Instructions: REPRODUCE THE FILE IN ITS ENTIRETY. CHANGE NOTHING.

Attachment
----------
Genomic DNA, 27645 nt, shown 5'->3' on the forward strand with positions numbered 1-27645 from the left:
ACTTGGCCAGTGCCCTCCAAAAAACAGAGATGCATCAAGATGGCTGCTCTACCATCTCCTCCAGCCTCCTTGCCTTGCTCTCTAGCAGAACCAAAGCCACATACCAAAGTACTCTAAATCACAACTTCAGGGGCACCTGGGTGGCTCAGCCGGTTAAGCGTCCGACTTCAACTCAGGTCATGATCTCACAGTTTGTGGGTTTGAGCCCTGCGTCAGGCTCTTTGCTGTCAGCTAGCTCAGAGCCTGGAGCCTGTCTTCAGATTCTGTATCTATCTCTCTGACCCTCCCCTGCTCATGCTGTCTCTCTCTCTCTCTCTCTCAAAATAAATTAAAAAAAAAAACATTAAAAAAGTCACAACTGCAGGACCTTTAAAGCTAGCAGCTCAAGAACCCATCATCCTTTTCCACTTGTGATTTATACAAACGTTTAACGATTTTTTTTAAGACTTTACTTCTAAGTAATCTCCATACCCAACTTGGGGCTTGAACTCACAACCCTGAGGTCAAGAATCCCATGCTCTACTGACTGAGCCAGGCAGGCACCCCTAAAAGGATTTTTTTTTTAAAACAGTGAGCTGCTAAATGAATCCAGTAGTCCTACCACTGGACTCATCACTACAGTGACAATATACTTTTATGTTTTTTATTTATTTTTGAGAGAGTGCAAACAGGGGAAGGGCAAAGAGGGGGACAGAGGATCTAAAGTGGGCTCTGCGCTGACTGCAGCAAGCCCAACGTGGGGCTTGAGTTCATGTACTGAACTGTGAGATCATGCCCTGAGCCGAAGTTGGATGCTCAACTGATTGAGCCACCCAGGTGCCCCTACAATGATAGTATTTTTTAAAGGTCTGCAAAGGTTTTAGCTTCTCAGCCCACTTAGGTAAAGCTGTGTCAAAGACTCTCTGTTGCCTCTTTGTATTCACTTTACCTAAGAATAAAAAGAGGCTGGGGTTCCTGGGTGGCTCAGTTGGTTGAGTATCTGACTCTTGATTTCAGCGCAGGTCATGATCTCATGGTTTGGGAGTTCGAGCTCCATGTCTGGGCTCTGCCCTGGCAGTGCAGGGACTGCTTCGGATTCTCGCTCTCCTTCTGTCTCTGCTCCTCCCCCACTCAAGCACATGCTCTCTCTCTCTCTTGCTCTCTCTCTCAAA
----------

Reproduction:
Genomic DNA, 27645 nt, shown 5'->3' on the forward strand with positions numbered 1-27645 from the left:
ACTTGGCCAGTGCCCTCCAAAAAACAGAGATGCATCAAGATGGCTGCTCTACCATCTCCTCCAGCCTCCTTGCCTTGCTCTCTAGCAGAACCAAAGCCACATACCAAAGTACTCTAAATCACAACTTCAGGGGCACCTGGGTGGCTCAGCCGGTTAAGCGTCCGACTTCAACTCAGGTCATGATCTCACAGTTTGTGGGTTTGAGCCCTGCGTCAGGCTCTTTGCTGTCAGCTAGCTCAGAGCCTGGAGCCTGTCTTCAGATTCTGTATCTATCTCTCTGACCCTCCCCTGCTCATGCTGTCTCTCTCTCTCTCTCTCTCAAAATAAATTAAAAAAAAAAACATTAAAAAAGTCACAACTGCAGGACCTTTAAAGCTAGCAGCTCAAGAACCCATCATCCTTTTCCACTTGTGATTTATACAAACGTTTAACGATTTTTTTTAAGACTTTACTTCTAAGTAATCTCCATACCCAACTTGGGGCTTGAACTCACAACCCTGAGGTCAAGAATCCCATGCTCTACTGACTGAGCCAGGCAGGCACCCCTAAAAGGATTTTTTTTTTAAAACAGTGAGCTGCTAAATGAATCCAGTAGTCCTACCACTGGACTCATCACTACAGTGACAATATACTTTTATGTTTTTTATTTATTTTTGAGAGAGTGCAAACAGGGGAAGGGCAAAGAGGGGGACAGAGGATCTAAAGTGGGCTCTGCGCTGACTGCAGCAAGCCCAACGTGGGGCTTGAGTTCATGTACTGAACTGTGAGATCATGCCCTGAGCCGAAGTTGGATGCTCAACTGATTGAGCCACCCAGGTGCCCCTACAATGATAGTATTTTTTAAAGGTCTGCAAAGGTTTTAGCTTCTCAGCCCACTTAGGTAAAGCTGTGTCAAAGACTCTCTGTTGCCTCTTTGTATTCACTTTACCTAAGAATAAAAAGAGGCTGGGGTTCCTGGGTGGCTCAGTTGGTTGAGTATCTGACTCTTGATTTCAGCGCAGGTCATGATCTCATGGTTTGGGAGTTCGAGCTCCATGTCTGGGCTCTGCCCTGGCAGTGCAGGGACTGCTTCGGATTCTCGCTCTCCTTCTGTCTCTGCTCCTCCCCCACTCAAGCACATGCTCTCTCTCTCTCTTGCTCTCTCTCTCAAA